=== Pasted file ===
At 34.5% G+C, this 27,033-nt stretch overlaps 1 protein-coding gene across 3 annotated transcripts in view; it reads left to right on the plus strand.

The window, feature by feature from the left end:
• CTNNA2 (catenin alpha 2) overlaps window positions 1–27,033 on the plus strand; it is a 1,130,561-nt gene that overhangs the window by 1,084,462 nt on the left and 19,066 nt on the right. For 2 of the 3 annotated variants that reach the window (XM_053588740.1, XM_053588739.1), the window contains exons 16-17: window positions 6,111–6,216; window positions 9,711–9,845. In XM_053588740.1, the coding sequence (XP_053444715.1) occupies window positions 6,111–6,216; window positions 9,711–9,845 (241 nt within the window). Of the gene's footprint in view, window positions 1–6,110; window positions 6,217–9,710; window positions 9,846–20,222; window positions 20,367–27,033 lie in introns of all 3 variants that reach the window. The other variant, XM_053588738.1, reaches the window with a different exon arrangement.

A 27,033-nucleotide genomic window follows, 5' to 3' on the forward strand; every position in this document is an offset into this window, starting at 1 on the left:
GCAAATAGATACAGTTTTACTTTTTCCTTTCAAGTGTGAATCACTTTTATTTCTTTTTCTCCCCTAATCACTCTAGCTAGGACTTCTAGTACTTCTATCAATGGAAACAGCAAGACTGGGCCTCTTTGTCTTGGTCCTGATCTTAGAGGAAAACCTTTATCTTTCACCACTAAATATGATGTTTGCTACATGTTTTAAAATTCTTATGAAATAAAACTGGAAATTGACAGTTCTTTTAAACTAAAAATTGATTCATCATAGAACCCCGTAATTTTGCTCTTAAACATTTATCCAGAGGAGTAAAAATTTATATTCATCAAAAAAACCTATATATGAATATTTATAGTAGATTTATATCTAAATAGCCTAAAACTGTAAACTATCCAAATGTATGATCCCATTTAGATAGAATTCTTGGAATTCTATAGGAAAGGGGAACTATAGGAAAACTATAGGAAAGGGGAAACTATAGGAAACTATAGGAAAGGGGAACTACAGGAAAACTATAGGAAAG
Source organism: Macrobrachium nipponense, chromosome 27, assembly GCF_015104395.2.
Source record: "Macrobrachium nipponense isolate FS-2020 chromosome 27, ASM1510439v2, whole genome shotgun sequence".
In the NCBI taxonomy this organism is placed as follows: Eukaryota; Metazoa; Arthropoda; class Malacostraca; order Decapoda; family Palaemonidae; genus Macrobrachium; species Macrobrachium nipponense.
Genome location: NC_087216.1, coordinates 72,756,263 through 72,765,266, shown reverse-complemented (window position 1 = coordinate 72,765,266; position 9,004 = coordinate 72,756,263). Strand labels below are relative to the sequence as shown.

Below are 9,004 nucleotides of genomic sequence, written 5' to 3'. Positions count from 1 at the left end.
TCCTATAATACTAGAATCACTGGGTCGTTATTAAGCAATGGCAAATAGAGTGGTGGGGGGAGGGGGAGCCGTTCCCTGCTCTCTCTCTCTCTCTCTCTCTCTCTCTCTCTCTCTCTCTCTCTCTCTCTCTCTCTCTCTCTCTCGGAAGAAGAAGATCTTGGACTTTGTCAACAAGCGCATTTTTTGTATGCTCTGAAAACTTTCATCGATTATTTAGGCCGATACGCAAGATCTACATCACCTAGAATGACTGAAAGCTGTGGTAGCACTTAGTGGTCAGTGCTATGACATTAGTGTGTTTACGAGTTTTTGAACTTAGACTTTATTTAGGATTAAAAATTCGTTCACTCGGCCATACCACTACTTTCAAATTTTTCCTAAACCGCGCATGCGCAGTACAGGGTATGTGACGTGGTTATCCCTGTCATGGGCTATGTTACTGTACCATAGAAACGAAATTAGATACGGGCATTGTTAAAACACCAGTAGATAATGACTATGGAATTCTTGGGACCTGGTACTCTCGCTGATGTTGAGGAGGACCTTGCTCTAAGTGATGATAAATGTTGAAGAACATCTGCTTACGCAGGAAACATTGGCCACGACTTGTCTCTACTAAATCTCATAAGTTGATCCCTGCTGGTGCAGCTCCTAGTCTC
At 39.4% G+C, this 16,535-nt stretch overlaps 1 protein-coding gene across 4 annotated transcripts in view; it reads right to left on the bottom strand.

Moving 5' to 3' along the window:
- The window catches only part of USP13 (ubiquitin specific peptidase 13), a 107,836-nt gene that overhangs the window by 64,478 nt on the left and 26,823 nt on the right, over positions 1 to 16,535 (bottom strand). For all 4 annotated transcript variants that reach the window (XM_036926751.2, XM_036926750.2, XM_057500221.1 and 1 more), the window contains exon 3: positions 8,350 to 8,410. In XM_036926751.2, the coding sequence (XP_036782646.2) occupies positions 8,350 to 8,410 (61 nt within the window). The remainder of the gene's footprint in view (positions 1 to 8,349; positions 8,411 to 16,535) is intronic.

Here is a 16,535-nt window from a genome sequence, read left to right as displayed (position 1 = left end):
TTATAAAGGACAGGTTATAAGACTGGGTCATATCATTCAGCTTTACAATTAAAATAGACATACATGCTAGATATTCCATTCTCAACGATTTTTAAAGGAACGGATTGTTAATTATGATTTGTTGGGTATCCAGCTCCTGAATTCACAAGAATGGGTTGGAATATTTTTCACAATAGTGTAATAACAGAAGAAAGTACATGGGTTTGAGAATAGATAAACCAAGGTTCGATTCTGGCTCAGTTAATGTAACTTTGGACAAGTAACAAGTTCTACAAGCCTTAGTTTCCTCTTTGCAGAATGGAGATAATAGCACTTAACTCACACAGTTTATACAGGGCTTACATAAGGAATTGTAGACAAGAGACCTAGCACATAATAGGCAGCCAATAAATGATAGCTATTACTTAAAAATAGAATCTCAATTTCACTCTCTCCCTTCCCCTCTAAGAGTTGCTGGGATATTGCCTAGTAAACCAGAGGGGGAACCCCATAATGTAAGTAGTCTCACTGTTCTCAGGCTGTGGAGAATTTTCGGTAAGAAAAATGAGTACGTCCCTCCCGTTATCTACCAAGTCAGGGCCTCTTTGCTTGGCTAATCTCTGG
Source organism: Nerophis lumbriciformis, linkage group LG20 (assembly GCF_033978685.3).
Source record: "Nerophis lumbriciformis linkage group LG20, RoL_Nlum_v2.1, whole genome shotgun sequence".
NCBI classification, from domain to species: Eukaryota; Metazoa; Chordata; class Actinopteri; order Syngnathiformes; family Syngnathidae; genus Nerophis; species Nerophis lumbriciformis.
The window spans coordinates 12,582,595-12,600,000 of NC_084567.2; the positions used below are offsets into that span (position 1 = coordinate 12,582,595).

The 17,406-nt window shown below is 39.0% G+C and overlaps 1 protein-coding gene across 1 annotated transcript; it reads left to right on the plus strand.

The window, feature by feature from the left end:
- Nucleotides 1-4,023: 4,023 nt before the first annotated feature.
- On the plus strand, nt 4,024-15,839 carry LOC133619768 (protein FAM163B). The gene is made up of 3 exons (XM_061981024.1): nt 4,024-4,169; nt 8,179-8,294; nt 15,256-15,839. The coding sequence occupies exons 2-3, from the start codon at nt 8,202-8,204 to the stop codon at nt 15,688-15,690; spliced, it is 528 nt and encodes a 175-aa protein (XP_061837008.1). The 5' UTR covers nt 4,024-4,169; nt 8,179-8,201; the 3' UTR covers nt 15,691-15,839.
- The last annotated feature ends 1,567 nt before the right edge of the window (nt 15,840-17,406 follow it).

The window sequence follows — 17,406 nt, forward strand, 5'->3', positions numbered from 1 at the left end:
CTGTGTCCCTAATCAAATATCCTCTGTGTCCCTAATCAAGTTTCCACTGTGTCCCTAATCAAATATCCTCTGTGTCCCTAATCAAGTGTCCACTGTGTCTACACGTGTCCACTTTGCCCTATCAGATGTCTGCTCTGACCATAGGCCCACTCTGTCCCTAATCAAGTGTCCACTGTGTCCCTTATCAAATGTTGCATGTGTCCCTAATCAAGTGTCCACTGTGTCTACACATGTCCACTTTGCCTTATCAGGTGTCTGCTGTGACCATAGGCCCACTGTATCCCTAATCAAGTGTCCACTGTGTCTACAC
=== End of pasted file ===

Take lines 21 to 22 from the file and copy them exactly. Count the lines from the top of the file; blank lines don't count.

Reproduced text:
The 17,406-nt window shown below is 39.0% G+C and overlaps 1 protein-coding gene across 1 annotated transcript; it reads left to right on the plus strand.

The window, feature by feature from the left end: